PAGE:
He said he also posed the question as to whether it was time for the Government to consider some levy to offset the cost of hurricane reconstruction, which had grown exponentially as the country developed and because of climate change which has increased the frequency of negative impacts of the weather on this country.
Prime Minister Christie said that he had indicated that Hurricane Joaquin’s rebuilding effort would cost the Government in the region of $200 million. This, he said, would be paid for foregone tax revenue via Exigency Order and direct expenditure.
“In the normal course it will take the Government years to fully rebuild with replacement of public infrastructure being secondary to rebuilding homes,” Prime Minister Christie said.
Hurricane Matthew is going to cost the Government in the region of $600 million, he continued, indicating that in one year the Government is faced with, in those circumstances, an $800 million obligation — which is roughly 9% of our GDP and 40% of The Bahamas’ national budget.
So it is only rational that the question is posed, he stated, as it was a dialogue which had to be take place.
Prime Minister Christie stated that when he indicated Government’s intention to seek approval for hurricane recovery-related funding, he was doing so with the assurance of the technical staff of the Ministry of Finance that the funding to service that debt could be derived from the existing tax system in a policy neutral manner, meaning no change in existing rates.
“This assurance was done by the way of study done on behalf of the Ministry by external experts,” Prime Minister Christie said. “This study was commissioned and presented to the Ministry prior to arrival of Hurricane Matthew.”
“The key finding of the study is that with a more structured compliance programme the revenue base could grow by 10% in the short term and up to 20% in the medium term of 3 to 5 years,” he added.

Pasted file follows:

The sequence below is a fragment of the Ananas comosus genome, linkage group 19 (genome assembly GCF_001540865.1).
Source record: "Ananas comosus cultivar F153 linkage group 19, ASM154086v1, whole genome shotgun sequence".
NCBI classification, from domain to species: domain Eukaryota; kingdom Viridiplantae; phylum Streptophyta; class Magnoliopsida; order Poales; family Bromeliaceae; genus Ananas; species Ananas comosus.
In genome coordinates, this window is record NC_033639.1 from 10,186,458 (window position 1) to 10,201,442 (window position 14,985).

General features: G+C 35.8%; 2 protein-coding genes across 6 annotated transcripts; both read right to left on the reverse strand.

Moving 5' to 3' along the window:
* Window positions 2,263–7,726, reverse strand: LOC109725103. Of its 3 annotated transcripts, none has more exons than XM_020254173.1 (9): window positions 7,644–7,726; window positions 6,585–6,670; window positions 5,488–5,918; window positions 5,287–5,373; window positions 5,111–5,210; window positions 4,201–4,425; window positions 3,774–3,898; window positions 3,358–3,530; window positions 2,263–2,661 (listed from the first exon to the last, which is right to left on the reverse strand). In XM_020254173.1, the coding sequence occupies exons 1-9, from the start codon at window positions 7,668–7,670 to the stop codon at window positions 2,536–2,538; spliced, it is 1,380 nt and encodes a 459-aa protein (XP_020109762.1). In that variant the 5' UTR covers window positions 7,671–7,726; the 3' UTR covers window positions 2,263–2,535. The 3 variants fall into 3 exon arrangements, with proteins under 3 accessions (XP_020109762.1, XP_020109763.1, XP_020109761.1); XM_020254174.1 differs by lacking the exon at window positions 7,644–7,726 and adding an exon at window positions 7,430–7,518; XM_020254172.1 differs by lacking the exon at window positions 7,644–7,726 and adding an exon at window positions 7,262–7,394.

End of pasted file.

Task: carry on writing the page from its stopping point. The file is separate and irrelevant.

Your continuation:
“The study indicated that with the investments made by this administration in information technology to support tax collection efforts, that this was not only doable be achievable.”
Prime Minister Christie noted that it was with that background that the Government approached the commercial banks in The Bahamas.
“All of these banks have stake in the economy and are deeply invested in The Bahamas,” Prime Minister Christie said. “It is with gratitude and pride that I note that all of the banks contacted have readily agreed to participate in the financing that we are about to present by way of Resolution to Parliament.”
He also noted that ordinary citizens and residents of The Bahamas have also expressed an effort in participating in this effort, and, in this respect the Ministry of Finance has designed a two tranche financing — a tranche for commercial banks of $120 million and tranche for the public of $30 million.
“In addition, the Central Bank has recommended that non-residents with a nexus to The Bahamas be allowed to participate in this offering,” Prime Minister Christie said.
This recommendation by the Central Bank, had been accepted by the Government the day before, he said. Those funds would be exclusively used for the reconstruction effort, he added.
“The initial focus on the reconstruction effort has been in ensuring restoration of access to essential services, such as electricity and water,” Prime Minister Christie said. “The next phase would be the repair and reconstruction of homes and, parallel to that phase, reconstruction of public infrastructure would be addressed.”
“The entire Government would be involved in all phases of this effort working with local and international partners.”
By Eric Rose
Bahamas Information Services